Taking Down the Lion is a very interesting read, but not at all what I expected. When I cracked open this book, written by the ethics professor Catherine Neal, I expected a story that would fill in the blanks in my memory about the infamous Tyco scandal that took down their high flying CEO Dennis Kozlowski. I was the CEO of a NASDAQ based fast-growing company at the same time Kozlowski was CEO of Tyco and well remember Tyco’s impressive growth in the late 90s. My memory of the events of the earl Taking Down the Lion is a very interesting read, but not at all what I expected. When I cracked open this book, written by the ethics professor Catherine Neal, I expected a story that would fill in the blanks in my memory about the infamous Tyco scandal that took down their high flying CEO Dennis Kozlowski. I was the CEO of a NASDAQ based fast-growing company at the same time Kozlowski was CEO of Tyco and well remember Tyco’s impressive growth in the late 90s. My memory of the events of the early 2000s was of Kozlowski trying to dodge some sales tax on a purchase of art. I also remembered to reading about his excessive spending which included an infamous $6,000 shower curtain and the birthday party he put on for his wife on the Mediterranean island Sardinia that featured Jimmy Buffett and half-naked models serving the guests. I could not recall how this extravagant living related to Kozlowski imprisonment but assumed it did. What I learned was the DA completely dropped the sales tax avoidance charges and all the reporting on his expensive shower curtains and birthday party had nothing to do with the charges brought against him – and Kozlowski only learn of the shower curtains by reading about it in the Wall Street Journal. After years of research, professor Neal concludes that Kozlowski was innocent of all charges (and it was not even close). That his 8+ year prison sentence was a complete injustice – regardless of how you may dislike his wealth. She sees Kozlowski fate being the combination of a “perfect storm” of events, including: 1. A weak (and in some cases dishonest) board. This board had granted Kozlowski far too much authority for the years strong company growth. They also granted Kozlowski a crazy generous employment contract with only one out clause -- Kozlowski would have to be convicted of a criminal charge involving the company to avoid paying him. 2. A lack of formal process had disastrous consequences for Tyco -- one example of this is the lack of (or nonexistent) board meeting documentation. 3. Bad timing was a big part of why the DA took down Kozlowski despite a the fact of the ase. The downturn in the Tyco stock (driven by post-9-11 woes, a bad acquisition) and combined with a post-Enron environment where District Attorneys were looking for rich CEO to take down a notch. When the company Kozlowski leads the company to throw many years of growth and is given far too much authority by the board, the company stumbles with the bad acquisition and the stock is being hammered. Just ask this is happening Kozlowski is charged with the tax evasion over the art purchases and is asked to step down as CEO the same day (but is later found innocent of these charges). After Kozlowski is out of the picture, the weak board finds a convenient place to put on the blame on for the company’s troubles and states that they did not correctly approve Kozlowski bonus under the written company bonus plan. These same bonuses were 100% disclosed in all public filings, were audited by the outside auditors and many internal employees were completely aware of the bonuses, and not one employee was told not to disclose them. Also, the head of the compensation committee had died after the meetings when the bonuses were discussed. Since the board was notorious for not doing minutes, it was not surprising there were no minutes for these specific meetings. Also, the minutes that they did have for the compensation meetings were done by an employee who did not attend the meetings and often written up before the actual meetings. Thus to charge Kozlowski with insane. However, the trial went on for six months and was full of extremely complicated accounting and legal concepts that it is reasonable to assume the jury did not understand. Also, the DA was allowed to put into evidence the details of Kolowski excessive spending and lifestyle which of course turned the jury against him. The author carefully documents all the errors in judgment that she believes Kozlowski made at his time at Tyco, but none of them were criminal. After reading this book you may not like Kozlowski, but it is hard to conclude he deserved a day in jail let alone a record sentence for his crime. Another piece of irony of this story, at least in this specific case, the turning on the its head of the cliché that ”the deck of cards is always stacked against the poor and in favor of the wealthy” – since in this case, it was Kozlowski wealth that did him in despite his high priced lawyers.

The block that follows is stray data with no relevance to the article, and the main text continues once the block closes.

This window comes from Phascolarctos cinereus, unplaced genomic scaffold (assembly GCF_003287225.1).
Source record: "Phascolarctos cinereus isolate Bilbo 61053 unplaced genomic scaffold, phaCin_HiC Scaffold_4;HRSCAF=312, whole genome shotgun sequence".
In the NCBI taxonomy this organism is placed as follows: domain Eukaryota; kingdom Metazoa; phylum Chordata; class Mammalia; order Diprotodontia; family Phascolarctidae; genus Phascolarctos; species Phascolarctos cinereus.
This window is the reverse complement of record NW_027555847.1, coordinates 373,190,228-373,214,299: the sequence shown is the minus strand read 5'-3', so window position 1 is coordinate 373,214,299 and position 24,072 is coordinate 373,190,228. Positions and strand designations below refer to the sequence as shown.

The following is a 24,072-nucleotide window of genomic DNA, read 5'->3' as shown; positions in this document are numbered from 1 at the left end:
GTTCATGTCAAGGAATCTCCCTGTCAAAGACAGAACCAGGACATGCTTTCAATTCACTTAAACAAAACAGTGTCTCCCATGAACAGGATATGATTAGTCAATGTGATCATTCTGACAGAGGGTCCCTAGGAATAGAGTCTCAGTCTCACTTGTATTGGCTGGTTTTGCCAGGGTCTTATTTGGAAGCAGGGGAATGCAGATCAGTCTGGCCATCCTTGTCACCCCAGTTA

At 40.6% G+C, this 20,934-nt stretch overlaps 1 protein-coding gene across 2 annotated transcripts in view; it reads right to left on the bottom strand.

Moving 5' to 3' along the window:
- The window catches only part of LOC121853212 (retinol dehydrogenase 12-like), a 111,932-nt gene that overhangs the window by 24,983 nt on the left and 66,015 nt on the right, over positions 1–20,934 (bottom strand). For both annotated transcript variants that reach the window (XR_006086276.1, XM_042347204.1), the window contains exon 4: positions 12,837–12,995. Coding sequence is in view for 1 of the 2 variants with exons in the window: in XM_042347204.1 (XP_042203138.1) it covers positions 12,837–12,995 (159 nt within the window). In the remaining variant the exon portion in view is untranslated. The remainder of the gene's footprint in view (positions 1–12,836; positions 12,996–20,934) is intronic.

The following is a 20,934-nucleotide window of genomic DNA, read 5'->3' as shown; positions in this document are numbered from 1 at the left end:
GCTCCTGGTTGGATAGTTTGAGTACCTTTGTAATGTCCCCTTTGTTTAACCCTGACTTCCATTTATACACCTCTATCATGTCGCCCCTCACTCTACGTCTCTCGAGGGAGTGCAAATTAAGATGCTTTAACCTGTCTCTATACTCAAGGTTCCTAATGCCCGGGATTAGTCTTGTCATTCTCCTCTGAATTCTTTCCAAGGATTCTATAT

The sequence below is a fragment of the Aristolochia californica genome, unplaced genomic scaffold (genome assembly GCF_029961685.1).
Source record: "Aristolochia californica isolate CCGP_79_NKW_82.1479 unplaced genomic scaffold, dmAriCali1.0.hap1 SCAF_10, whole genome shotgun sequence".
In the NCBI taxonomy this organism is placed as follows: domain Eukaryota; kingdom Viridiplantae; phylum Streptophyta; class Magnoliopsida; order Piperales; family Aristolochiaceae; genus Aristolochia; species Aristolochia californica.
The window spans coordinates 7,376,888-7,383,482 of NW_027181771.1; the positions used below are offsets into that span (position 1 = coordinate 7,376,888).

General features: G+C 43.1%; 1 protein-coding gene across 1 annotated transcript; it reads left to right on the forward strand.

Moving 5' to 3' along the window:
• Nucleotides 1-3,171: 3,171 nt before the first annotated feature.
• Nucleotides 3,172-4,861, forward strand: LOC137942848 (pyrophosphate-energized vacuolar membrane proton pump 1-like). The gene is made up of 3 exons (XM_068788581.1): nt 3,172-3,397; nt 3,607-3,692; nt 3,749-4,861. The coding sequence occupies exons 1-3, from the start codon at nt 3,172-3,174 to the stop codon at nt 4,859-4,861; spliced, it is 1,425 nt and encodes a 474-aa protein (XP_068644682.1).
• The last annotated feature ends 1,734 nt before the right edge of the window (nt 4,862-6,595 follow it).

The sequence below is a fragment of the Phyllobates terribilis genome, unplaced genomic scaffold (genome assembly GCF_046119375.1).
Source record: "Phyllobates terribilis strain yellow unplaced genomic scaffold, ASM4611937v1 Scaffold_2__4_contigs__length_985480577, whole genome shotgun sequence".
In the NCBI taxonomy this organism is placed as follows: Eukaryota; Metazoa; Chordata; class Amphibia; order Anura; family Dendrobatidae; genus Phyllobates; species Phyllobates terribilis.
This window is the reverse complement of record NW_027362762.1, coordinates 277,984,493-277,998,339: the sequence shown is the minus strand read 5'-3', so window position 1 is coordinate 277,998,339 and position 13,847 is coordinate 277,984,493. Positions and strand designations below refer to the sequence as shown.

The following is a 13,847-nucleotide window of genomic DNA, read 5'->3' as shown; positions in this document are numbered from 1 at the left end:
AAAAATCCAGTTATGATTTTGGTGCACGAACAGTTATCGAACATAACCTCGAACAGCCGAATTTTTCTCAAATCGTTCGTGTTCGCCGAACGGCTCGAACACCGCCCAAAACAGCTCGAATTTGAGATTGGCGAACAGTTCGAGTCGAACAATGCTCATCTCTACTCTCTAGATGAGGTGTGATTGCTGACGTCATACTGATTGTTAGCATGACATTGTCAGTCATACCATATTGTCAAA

2. 5 out of 5